Archive for November 2012

Rotary vs V Blade Wire Stripping.

Wire stripping is a mechanical insulation separation process which can be performed by various methods.  Two of the most common methods are Rotary Blade and V Blade. This article will outline these two methods, the advantages and drawbacks.

Rotary Blade.

A wire stripper with a rotary blade has one or two blades centered around an opening that the wire is pushed through.  A wire guide sized to  the wire OD ensures the wire does not rotate in an oblong fashion and cause damage to the inner conductors.  The blades are adjusted to match the ID of the wire without nicking the inner conductors.  During processing, the blades close around the wire and rotate to slit the jacket. A number of revolutions may be required to separate the insulation slug from the wire.  This depends on the thickness and insulation type.

The rotary blades provide a very clean shoulder on the insulation.  The rotary action of the blades also twists the stands of single conductor stranded wire, which helps in the insertion of the wire to a terminal block or PC board hole prior to wave soldering.  Non concentric wire can be problematic and cause less than desirable results in nicked strands or jagged separation of the insulation. Below is the operation of the Carpenter 72C which shows the action of the rotary blade to strip wire.

V Blade.

The V blade configuration provides good quality wire stripping of a large range of wire cross sections. This blade style is used on bench top single process wire strippers, automated cut/strip machines and fully automated work centers such as the Schaefer Megomat Primo XLT.  Adjusting a V blade wire stripper is fast and changeover to a different wire takes only a few seconds.  The angle of a V blade is typically 90 degrees.  This angle is generally accepted as the best providing optimum overall results on a wide rage of wire sizes.  Narrow entry angles such as 30 or 60 degree are also used but would be deployed on specific applications. The V blade strips the wire at four points and not the whole surface as a rotary blade does.  Special configurations like the Lakes patented Uni-V blade adds a secondary angle which provides more contact to the blade.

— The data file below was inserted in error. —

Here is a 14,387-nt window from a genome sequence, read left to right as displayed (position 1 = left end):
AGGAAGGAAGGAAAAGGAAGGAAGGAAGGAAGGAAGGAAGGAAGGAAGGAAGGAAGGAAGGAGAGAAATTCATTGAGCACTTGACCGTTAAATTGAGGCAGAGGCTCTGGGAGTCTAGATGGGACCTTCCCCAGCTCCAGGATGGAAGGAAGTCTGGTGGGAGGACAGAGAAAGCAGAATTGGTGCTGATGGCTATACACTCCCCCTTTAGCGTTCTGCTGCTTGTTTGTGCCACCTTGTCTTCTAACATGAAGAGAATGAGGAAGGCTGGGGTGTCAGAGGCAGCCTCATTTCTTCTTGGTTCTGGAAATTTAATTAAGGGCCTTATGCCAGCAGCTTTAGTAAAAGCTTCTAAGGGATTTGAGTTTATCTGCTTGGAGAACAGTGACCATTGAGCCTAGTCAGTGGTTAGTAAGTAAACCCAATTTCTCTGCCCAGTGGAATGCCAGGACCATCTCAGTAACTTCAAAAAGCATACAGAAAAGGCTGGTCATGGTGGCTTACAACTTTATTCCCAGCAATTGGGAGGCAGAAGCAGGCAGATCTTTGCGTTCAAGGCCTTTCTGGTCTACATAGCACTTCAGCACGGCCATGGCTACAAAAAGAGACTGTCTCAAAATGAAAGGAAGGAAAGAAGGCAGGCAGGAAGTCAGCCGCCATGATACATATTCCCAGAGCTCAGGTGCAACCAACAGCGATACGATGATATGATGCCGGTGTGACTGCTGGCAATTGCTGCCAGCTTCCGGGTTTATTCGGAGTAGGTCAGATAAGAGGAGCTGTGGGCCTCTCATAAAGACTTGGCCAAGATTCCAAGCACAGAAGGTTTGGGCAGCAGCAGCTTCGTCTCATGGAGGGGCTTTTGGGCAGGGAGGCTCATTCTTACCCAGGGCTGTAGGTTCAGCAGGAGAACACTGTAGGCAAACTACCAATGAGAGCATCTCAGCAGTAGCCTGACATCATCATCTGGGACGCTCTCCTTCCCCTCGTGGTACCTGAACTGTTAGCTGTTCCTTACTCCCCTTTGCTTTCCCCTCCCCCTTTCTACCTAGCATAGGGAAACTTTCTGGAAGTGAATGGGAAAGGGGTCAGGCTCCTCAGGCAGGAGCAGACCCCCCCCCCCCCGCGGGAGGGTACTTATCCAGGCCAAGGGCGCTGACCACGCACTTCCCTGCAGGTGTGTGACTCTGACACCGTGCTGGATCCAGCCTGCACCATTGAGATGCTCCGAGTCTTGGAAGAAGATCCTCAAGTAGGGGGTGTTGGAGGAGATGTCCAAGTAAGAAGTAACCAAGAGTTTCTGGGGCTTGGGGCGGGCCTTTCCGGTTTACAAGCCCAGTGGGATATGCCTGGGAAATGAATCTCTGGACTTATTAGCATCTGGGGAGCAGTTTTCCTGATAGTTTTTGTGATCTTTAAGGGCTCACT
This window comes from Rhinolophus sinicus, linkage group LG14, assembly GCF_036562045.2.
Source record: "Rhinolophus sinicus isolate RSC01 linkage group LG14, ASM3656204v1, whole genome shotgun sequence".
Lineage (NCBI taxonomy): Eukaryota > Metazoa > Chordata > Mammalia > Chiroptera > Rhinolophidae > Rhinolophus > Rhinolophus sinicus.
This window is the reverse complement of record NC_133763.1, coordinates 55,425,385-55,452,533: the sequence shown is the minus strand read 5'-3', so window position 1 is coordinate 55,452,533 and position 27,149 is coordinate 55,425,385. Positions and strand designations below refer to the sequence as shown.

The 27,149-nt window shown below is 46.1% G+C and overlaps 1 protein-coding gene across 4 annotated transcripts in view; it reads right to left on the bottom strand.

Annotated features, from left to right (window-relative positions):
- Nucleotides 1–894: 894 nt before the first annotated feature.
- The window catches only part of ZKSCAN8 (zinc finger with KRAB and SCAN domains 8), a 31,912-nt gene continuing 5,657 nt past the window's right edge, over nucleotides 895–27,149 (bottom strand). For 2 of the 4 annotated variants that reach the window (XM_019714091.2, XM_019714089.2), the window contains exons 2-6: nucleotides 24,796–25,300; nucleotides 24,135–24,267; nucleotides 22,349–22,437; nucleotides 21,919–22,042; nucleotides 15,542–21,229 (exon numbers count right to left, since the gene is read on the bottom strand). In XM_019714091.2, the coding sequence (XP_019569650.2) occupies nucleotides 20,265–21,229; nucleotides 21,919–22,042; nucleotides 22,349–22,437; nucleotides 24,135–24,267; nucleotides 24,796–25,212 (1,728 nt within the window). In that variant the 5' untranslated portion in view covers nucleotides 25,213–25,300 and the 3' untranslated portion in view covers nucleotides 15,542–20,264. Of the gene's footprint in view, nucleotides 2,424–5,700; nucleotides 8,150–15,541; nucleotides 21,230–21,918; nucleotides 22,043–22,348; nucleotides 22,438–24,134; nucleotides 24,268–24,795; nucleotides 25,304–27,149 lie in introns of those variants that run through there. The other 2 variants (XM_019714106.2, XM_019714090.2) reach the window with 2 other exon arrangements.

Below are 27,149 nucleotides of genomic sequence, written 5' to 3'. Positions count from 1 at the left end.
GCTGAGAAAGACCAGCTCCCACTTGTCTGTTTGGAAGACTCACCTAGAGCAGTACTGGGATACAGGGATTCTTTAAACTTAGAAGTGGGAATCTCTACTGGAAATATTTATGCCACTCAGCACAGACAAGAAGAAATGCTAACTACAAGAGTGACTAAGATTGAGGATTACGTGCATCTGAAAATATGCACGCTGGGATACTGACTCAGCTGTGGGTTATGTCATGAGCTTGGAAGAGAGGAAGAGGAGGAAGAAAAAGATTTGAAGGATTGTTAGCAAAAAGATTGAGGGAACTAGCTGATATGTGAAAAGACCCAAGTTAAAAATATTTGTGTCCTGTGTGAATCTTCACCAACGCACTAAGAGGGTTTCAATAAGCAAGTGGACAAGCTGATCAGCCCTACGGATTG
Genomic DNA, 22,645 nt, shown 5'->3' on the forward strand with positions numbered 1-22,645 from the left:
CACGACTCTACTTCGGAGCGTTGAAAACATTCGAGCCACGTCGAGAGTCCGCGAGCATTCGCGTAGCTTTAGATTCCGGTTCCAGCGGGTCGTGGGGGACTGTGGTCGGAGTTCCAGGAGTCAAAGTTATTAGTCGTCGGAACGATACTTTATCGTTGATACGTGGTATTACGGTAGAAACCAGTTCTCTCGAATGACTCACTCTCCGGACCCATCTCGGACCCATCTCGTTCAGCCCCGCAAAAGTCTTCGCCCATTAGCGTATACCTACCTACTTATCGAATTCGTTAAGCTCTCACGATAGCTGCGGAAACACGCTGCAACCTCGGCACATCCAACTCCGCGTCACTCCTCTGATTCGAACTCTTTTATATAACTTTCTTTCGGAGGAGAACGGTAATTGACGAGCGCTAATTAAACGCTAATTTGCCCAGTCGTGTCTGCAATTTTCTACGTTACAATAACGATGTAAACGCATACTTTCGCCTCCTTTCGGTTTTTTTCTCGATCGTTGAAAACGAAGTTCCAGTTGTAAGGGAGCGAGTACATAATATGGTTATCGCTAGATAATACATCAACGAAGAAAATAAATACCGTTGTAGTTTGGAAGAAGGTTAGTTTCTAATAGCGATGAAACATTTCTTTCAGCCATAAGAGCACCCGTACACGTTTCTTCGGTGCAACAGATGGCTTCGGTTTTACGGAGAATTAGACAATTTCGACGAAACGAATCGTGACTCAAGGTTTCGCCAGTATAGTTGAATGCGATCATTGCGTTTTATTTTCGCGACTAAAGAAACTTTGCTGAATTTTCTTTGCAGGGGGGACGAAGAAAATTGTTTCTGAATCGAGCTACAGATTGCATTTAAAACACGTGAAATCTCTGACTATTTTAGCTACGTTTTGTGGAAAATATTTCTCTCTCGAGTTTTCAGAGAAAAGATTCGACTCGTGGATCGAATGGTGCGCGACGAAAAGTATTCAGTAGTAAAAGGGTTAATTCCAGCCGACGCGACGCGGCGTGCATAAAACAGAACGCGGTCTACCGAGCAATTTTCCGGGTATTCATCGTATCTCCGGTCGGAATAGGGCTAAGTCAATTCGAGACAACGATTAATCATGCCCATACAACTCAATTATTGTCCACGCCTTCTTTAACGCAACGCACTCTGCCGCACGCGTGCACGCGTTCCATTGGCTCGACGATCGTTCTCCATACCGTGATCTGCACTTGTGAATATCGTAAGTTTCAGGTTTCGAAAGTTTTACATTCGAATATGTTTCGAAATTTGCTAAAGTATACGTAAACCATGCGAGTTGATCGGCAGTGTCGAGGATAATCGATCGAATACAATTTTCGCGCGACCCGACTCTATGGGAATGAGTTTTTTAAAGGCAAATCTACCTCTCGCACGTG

Other V blade configurations are full radius and tangent radius V.  The blade illustrated above is full radius blade for a Carpenter Compu-Strip 97A.  This blade is sized for a specific wire cross section.  Adjacent wire sizes cannot be stripped with a radius V blade.

The illustration above shows the Tangent radius (Lakes Precision TA-V).  The entry angle lines meet the arc at a tangent point. This type of blade, when closed, presents a diamond shaped edge profile.Advantages: By adjusting cutter head shut height, ( if insulation material and wall thickness allow), you can process
adjacent wire sizes with the same blade, or you could compensate for off-center wire extrusions.

The video below illustrates the operation of a 90 degree V blade in a Carpenter 77E heavy duty wire stripper.

The V blade profile with its variations can process a large variety of wire sizes and insulation types.  The four point contact on the 90 degree V blade provides a lesser quality shoulder than the rotary but can be offset by the use of a full or tangent radius V blade.

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